Ten Minutes at a Time

After being sidelined, I've been studying my schedule and trying to take advantage of very short periods of work time. I'm making some progress. When my son who is autistic was younger and in school I was able to immerse myself for hours at a time in creating patterns and artwork to sell. But since he graduated it's been difficult to string more than an hour of minutes together when I am at my best, so immersion isn't possible often.

Watching a Nicholas Wilton video encouraged me to look closely at my expectations about working on my art and also reasons/excuses I was making for NOT working on art.  What are my limiting beliefs vs. real limitations?

1) lack of uninterrupted work time
2) clogged work area
3) lack of creative energy
4) overwhelmed by choices
5) worries about originality
6) frustration with lack of progress

That's not all, but it's enough to start with. The first limiting belief I am facing down by working in ten minute chunks of time. When I leave my workroom, I leave it at a point where it is very clear what the next step is, and try to prepare for that. Things like threading the needle with the right color thread. It's really amazing what can be done in less than ten minutes. This works for cleaning as well. It's a flylady principle.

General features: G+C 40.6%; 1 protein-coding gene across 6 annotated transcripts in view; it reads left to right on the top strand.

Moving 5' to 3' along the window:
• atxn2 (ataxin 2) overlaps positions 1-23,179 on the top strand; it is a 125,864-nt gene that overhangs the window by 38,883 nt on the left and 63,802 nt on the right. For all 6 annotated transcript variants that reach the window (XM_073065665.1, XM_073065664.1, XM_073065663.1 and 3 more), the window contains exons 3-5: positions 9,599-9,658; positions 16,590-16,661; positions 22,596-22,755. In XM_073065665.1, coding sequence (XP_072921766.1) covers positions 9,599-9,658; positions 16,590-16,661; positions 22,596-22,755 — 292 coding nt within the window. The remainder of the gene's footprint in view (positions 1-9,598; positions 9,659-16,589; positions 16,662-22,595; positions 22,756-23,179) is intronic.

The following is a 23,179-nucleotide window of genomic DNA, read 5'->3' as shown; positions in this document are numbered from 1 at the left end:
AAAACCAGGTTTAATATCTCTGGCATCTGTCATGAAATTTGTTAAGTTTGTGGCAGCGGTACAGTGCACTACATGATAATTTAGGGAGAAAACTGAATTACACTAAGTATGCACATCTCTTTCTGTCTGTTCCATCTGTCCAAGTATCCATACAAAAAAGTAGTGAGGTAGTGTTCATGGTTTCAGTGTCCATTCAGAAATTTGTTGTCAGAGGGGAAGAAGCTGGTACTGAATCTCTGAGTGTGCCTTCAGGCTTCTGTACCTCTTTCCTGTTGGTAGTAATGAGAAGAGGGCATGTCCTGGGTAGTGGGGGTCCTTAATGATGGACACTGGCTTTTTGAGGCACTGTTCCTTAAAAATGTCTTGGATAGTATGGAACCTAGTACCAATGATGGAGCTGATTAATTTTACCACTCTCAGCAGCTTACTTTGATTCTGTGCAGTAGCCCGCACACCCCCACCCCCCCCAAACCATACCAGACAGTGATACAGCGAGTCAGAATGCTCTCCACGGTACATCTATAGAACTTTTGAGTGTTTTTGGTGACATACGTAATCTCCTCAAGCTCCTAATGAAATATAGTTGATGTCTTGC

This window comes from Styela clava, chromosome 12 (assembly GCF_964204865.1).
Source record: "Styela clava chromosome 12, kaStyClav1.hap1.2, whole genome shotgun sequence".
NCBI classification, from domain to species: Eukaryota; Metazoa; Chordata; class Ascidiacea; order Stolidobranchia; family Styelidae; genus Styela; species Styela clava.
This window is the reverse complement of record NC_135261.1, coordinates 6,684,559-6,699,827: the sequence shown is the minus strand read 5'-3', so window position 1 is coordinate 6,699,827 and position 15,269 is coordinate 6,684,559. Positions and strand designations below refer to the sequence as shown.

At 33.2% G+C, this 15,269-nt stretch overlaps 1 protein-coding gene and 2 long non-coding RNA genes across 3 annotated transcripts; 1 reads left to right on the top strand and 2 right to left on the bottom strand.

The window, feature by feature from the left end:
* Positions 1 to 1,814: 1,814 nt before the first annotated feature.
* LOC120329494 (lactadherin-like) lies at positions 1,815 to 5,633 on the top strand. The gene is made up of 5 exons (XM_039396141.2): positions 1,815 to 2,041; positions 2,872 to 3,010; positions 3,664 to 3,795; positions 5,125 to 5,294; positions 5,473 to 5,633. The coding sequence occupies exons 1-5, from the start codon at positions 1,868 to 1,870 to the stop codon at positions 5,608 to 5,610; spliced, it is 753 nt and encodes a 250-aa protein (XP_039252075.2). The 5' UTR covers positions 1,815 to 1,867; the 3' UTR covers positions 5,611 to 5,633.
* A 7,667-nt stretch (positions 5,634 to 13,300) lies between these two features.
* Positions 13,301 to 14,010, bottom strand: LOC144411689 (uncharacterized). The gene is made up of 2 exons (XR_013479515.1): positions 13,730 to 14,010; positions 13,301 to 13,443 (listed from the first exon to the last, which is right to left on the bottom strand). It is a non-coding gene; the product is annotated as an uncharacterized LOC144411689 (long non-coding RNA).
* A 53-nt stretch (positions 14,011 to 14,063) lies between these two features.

I will be writing more on this, so stay tuned. And here is a work in progress, a Little Red Riding Hood doll who wanted a striped body covering.  The body covering took about two hours, but I did it in ten minute chunks of time.

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"Do not let what you cannot do
keep you from doing what you can do."

John Wooden